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Hellenistic Tarsus by C. Bradford Welles

By C. Bradford Welles

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Sect. 30. Sect. 1-2. 31] HELLENISTIC TARSUS 71 imperial officials. 6vs' ( 1), a word which commonly means the provincial governors, but since Dio uses it always in the plural, while speaking of the O"'t'p1X"~"tJY6' in the singular, it may be that the latter is the provincial governor and the former the staff of procurators, advocati, and so on. And actually the governor of Cilicia was an &v't'LO"TpX't'YJj'O,, a propraetor (2). There had been a quarrel with the O"'t'p1XTYJY6' and angry words exchanged, but relations were improving, and Dio advises the city to follow a middle course: not to refuse obedience altogether but not to submit to any demand which went far in insolence and greed (5~pL' and "'-sovs~£1X) (3), fairly strong language for one so close to the emperor as Dio.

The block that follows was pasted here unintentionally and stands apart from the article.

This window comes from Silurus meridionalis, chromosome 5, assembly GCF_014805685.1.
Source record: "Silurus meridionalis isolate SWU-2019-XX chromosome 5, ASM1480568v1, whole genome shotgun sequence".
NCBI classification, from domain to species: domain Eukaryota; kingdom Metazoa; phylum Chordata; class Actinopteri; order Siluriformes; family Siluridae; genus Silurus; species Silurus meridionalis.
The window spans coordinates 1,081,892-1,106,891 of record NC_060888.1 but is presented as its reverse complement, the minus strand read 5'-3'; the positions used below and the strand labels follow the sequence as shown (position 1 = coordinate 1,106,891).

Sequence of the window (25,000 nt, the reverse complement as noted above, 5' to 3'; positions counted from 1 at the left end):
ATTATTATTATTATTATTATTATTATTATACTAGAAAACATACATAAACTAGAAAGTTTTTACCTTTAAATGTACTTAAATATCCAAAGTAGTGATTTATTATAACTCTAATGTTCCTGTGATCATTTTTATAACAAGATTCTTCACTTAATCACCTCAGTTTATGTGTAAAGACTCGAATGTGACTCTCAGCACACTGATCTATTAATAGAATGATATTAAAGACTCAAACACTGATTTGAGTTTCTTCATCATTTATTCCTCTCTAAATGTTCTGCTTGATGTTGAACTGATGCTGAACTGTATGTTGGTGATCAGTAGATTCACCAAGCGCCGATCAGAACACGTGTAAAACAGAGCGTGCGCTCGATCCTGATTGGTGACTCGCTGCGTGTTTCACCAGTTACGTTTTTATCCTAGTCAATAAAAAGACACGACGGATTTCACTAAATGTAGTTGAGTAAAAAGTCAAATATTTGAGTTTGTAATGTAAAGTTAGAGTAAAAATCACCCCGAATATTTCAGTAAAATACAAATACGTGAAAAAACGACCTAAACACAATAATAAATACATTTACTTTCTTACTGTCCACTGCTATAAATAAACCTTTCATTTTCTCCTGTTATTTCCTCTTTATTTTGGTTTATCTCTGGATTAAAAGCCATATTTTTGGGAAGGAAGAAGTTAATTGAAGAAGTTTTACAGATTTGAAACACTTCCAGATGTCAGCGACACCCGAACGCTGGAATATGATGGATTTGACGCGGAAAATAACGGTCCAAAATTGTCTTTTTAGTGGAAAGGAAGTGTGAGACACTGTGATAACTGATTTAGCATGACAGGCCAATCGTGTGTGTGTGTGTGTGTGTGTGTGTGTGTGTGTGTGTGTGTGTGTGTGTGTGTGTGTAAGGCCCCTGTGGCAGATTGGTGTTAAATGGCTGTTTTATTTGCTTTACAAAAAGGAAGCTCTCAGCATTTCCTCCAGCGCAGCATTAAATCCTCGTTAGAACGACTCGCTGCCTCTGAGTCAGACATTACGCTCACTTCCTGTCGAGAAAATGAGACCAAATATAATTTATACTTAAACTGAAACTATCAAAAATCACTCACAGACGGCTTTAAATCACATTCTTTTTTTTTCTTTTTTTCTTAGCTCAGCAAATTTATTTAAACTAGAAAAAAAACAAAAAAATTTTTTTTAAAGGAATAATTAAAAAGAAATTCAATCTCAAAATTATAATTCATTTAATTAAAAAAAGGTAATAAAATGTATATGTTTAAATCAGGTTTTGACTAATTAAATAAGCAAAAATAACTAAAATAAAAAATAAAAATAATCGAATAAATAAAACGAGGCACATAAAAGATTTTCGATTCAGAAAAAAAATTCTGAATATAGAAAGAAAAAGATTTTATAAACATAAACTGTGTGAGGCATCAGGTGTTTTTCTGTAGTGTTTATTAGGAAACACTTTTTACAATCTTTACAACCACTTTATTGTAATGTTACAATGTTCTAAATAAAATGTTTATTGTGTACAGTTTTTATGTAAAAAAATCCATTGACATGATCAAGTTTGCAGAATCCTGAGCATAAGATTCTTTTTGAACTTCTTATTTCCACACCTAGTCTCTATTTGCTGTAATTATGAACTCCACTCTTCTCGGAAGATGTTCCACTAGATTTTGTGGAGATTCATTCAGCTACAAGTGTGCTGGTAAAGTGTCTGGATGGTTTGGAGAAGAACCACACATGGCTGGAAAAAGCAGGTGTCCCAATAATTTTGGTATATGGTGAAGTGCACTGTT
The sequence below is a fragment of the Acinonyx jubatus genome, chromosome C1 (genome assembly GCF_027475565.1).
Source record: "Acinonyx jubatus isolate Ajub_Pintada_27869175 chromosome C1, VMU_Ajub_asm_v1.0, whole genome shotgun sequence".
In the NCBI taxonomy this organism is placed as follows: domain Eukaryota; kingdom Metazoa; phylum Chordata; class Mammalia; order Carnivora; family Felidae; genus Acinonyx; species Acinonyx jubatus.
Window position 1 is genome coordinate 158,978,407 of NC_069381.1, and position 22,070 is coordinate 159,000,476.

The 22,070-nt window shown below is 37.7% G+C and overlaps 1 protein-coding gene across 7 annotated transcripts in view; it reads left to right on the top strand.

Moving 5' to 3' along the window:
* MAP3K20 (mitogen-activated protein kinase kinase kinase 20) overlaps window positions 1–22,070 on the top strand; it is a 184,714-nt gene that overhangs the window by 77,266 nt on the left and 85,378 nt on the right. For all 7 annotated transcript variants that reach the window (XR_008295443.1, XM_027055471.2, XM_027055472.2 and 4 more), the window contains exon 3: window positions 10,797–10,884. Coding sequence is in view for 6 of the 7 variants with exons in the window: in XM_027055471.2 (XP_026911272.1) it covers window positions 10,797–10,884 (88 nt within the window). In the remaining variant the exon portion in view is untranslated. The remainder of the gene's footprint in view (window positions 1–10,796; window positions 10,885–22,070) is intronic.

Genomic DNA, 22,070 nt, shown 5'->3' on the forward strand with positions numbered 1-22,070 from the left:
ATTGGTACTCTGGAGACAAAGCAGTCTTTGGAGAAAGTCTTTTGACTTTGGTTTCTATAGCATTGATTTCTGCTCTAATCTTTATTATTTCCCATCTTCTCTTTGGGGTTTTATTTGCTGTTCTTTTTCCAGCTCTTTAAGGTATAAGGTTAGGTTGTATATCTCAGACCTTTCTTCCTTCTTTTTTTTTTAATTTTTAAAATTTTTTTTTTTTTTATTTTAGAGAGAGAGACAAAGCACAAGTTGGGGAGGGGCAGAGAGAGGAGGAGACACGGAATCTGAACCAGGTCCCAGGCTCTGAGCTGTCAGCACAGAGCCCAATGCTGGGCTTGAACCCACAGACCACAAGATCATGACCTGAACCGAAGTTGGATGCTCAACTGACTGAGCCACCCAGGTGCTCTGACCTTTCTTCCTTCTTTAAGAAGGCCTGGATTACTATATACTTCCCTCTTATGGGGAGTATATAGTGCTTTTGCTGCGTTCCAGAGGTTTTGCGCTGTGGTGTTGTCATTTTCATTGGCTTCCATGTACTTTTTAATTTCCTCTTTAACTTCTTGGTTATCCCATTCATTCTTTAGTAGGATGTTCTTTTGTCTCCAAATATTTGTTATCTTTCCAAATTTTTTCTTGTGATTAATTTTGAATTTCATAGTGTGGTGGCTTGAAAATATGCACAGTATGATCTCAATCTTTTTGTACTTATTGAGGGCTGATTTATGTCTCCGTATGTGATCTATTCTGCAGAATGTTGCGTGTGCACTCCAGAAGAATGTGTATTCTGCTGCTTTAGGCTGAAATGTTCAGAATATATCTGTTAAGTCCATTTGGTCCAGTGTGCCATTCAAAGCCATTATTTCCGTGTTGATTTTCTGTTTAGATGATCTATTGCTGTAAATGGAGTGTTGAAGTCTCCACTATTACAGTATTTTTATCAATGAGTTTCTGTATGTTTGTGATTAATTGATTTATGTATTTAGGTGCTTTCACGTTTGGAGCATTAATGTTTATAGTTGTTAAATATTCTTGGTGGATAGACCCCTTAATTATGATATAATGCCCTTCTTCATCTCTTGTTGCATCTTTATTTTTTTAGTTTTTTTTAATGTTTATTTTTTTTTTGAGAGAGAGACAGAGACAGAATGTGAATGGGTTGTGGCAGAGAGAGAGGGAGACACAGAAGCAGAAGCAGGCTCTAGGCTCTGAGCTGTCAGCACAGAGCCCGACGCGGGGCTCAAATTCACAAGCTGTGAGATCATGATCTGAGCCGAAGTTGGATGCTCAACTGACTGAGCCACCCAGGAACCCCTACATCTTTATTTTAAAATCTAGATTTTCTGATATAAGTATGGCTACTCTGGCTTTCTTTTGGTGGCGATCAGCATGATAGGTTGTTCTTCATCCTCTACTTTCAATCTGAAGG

70, n. (1). 33] HELLENISTIC TARSUS 73 did lie specifically in the hands of the citizens and their leaders, and this is the area to which the central portion of the oration is devoted. Dio did not like what he saw. «A day or two ago the assembly took one course and the council another and the elders stuck to their own position, each pursuing its own advantage» (x6e~ xoci. oci. Xi. Xa-Toov '8-ij'Aov 5TL a-xo~ouv;oov (1). Nor were the members of the council and assembly themselves in agreement, and the elders were at odds also with the youths (v&oL) (2).

Oypotcpoc£, tax-lists perhaps (3), and Mallus had actually seized a strip of land down by the lagune which was Tarsus' harbor. -occpsuysLV bl. -~v ~~oua(OGv) but Dio warns against it: send an embassy and protest instead (4). ocl. ''t'otL ». It is significant in any case that Tarsus is not advised to go to the governor with complaints. The cities were expected and allowed to settle their differences themselves, one hoped with methods short of war. This was foreign policy of a sort, and it called for, and exercised, at least modest talents on the part of local statesmen.

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